ROCC is similar to return on invested capital (ROIC), but definitions of ROIC vary. ROCC is calculated the same way for nearly every company that’s publicly traded in the U.S., using annual data filed with the Securities and Exchange Commission: Net income plus interest expense and income taxes, divided by the ending balance of total assets less total liabilities other than interest-bearing debt. (Some companies that are publicly traded in the U.S. but have foreign domiciles don’t file annual 10-K reports with the SEC, and for those ROCC is not available.)
Each company’s ROCC is compared to its industry competitors, based on the company’s Standard Industrial Classification (SIC), which also comes from SEC filings. The comparisons are available for free here. A company’s ROCC is not simply compared to the average ROCC for its SIC group. Instead, a calculation is made for the aggregated assets and income data for the entire SIC group, excluding for the subject company. This means that the industry ROCCs for two companies in the same group may be different.
The PHLX Semiconductor Index is made up of 30 companies, and ROCC numbers are available for 26 of them. Here are those 26, sorted by their five-year average ROCC through fiscal 2017:
|Company||Ticker||SIC Industry||Five-year avg. annual ROCC||Five-year average ROCC – industry competitors||Total return – 5 years|
|Texas Instruments Inc.||Semiconductors and Related Devices||28.8%||11.1%||142%|
|Skyworks Solutions Inc.||Semiconductors and Related Devices||26.3%||11.7%||161%|
|KLA-Tencor Corp.||Optical Instruments and Lenses||20.3%||7.8%||111%|
|Intel Corp.||Semiconductors and Related Devices||16.9%||10.2%||116%|
|Applied Materials Inc.||Semiconductors and Related Devices||15.7%||11.7%||117%|
|Qualcomm Inc.||Radio and Televion Broadcasting and Communications Equipment||15.6%||8.8%||-11%|
|Xilinx Inc.||Semiconductors and Related Devices||15.5%||11.2%||122%|
|Nvidia Corp.||Semiconductors and Related Devices||13.5%||11.7%||903%|
|Micron Technology Inc.||Semiconductors and Related Devices||12.5%||11.7%||58%|
|MKS Instruments Inc.||Industrial Instruments for Measurement, Display and Control||12.3%||10.7%||149%|
|Analog Devices Inc.||Semiconductors and Related Devices||12.0%||11.8%||99%|
|Maxim Integrated Products Inc.||Semiconductors and Related Devices||11.2%||11.8%||118%|
|Monolithic Power Systems Inc.||Semiconductors and Related Devices||11.0%||11.8%||279%|
|Lam Research Corp.||Special Industry Machinery, Not Elsewhere Classified||9.5%||12.0%||190%|
|Integrated Device Technology Inc.||Semiconductors and Related Devices||9.0%||11.8%||368%|
|Entegris Inc.||Plastics Products, Not Elsewhere Classified||8.9%||9.4%||149%|
|Teradyne Inc.||Instruments for Measuring & Testing of Electricity and Electrical Signals||8.9%||3.0%||100%|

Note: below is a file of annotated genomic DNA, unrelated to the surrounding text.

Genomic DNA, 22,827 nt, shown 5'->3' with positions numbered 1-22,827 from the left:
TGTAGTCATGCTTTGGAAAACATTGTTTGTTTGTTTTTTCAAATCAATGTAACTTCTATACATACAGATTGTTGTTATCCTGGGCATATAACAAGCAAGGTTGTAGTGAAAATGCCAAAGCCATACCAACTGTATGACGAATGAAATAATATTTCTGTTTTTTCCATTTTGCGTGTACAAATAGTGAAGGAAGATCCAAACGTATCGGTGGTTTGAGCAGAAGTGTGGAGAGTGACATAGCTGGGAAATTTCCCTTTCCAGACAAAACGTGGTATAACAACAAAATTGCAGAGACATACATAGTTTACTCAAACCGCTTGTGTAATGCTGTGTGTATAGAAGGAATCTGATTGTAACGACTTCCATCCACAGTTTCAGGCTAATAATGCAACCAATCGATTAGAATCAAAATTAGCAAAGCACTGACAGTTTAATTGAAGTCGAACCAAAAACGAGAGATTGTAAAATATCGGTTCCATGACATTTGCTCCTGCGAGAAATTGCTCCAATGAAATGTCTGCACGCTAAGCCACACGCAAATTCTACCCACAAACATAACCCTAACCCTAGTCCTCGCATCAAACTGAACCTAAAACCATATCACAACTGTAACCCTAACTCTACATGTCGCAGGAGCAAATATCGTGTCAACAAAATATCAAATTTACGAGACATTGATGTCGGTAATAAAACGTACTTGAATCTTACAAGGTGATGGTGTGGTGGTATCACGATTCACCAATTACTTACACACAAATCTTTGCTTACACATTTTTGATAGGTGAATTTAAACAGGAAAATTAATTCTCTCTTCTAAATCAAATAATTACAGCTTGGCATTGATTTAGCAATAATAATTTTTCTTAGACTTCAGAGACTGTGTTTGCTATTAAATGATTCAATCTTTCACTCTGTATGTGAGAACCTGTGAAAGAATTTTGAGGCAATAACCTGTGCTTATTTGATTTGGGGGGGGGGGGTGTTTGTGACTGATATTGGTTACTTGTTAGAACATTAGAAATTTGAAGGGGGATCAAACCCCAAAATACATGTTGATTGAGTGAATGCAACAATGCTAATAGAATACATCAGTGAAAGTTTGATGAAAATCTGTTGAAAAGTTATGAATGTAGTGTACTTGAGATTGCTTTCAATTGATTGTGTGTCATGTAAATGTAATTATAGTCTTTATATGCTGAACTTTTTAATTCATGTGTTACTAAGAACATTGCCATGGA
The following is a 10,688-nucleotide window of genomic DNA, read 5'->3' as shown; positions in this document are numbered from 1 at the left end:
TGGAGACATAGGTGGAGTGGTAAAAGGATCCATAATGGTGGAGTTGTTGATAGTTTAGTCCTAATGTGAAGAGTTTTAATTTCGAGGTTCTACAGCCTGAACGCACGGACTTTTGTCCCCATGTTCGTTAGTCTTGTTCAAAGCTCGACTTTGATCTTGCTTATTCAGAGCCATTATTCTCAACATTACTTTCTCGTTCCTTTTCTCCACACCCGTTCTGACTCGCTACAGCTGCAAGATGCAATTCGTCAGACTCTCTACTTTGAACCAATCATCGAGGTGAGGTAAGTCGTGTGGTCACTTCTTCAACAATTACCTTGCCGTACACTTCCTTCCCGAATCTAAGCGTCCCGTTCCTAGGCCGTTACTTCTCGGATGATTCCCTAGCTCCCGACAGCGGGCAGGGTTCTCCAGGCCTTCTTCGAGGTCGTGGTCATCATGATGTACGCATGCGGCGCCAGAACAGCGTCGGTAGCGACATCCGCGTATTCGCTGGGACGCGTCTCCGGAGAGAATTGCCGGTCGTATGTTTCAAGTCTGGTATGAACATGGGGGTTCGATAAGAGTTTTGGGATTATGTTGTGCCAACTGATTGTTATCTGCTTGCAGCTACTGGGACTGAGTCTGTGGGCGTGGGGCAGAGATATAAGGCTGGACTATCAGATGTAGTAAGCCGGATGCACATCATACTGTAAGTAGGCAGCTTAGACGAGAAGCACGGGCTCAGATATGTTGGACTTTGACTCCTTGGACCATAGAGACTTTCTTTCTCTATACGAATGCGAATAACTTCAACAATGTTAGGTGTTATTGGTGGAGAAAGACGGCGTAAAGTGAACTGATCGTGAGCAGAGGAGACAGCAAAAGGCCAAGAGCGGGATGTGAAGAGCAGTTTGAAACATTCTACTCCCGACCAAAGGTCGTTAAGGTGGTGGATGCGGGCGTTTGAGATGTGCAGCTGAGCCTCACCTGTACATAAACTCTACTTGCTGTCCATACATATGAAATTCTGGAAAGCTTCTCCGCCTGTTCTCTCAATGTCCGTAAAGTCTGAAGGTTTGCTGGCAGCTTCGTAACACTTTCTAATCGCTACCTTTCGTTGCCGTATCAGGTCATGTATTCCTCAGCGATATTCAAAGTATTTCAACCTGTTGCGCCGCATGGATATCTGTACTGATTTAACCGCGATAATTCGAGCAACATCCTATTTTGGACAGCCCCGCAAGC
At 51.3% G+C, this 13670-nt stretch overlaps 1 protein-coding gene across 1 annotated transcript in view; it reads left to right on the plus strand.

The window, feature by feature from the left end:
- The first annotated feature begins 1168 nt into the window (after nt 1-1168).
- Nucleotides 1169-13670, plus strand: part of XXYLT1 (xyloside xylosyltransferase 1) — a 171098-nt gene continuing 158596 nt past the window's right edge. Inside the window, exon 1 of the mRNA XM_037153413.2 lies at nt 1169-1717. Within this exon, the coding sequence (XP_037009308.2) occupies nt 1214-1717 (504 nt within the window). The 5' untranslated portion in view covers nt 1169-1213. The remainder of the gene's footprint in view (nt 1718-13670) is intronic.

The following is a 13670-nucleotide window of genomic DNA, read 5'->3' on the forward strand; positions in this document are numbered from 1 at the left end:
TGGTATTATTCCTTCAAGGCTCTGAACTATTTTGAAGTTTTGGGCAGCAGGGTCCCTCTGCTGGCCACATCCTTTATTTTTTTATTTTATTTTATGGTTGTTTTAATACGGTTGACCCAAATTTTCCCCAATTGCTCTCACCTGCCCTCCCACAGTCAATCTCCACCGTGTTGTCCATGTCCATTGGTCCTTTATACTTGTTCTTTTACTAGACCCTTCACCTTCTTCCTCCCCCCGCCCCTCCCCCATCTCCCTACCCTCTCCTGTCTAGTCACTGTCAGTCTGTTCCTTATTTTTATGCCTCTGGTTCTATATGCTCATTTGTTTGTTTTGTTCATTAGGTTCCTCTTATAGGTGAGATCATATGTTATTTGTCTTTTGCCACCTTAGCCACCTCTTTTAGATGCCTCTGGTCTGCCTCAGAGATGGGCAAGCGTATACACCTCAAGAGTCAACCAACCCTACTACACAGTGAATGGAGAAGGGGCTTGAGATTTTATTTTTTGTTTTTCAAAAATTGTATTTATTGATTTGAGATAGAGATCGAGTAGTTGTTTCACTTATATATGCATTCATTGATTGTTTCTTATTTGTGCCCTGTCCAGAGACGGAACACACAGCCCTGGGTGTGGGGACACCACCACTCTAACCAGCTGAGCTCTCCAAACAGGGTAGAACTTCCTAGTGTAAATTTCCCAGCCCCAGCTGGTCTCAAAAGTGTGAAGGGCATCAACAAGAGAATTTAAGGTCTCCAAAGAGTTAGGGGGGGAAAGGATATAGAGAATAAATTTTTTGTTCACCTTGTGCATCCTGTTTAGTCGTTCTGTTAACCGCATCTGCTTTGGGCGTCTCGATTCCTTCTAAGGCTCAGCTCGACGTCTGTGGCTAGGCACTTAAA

|On Semiconductor Corp.||Semiconductors and Related Devices||8.1%||11.8%||131%|
|Microchip Technology Inc.||Semiconductors and Related Devices||7.7%||11.8%||83%|
|Silicon Laboratories Inc.||Semiconductors and Related Devices||6.1%||11.8%||103%|
|Qorvo Inc.||Semiconductors and Related Devices||1.9%||11.9%||193%|
|Mellanox Technologies Ltd.||Semiconductors and Related Devices||1.2%||11.8%||135%|
|Cree Inc.||Semiconductors and Related Devices||0.9%||11.8%||-24%|
|Marvell Technology Group Ltd.||Semiconductors and Related Devices||0.9%||11.9%||24%|
|Cypress Semiconductor Corp.||Semiconductors and Related Devices||-6.9%||11.9%||61%|
|Advanced Micro Devices Inc.||Semiconductors and Related Devices||-7.4%||11.9%||432%|
Over the past five years, total returns have not necessarily correlated with high ROCCs for this group of companies. Rapid sales growth has been a primary driver of stock performance. Advanced Micro Devices
lost money four out of the past five full years. But going forward, with analysts (and apparently investors) expecting a dramatic slowdown in growth, shares of the most efficient operators may be the better performers.
You can click on the tickers for more about each company, including news, profiles, stock returns and charts, price ratios and ratings.
For the four components of the PHLX Semiconductor Index for which ROCC is not available, here are average five-year ROIC numbers:
|Company||Ticker||FactSet Industry Group||Avg. ROIC – past five full fiscal years||Total return – five years|
|Taiwan Semiconductor Manufacturing Co. Ltd. ADR||Semiconductors||22.3%||135%|
|ASML Holding N.V. ADR||Electronic Production Equipment||15.5%||82%|
|NXP Semiconductors N.V.||Semiconductors||8.8%||73%|
was formed in 2016 when Avago Technologies of Singapore acquired the “old” Broadcom. The current company was headquartered in Singapore until April, when it relocated to San Jose, Calif. So ROCC numbers are not yet available for Broadcom.
A company’s return on average invested capital is its earnings divided by the sum of total equity and debt.
If you are interesting in individual semiconductor stocks after their recent decline, the ROCC/ROIC numbers may help you to narrow the list of candidates for further research.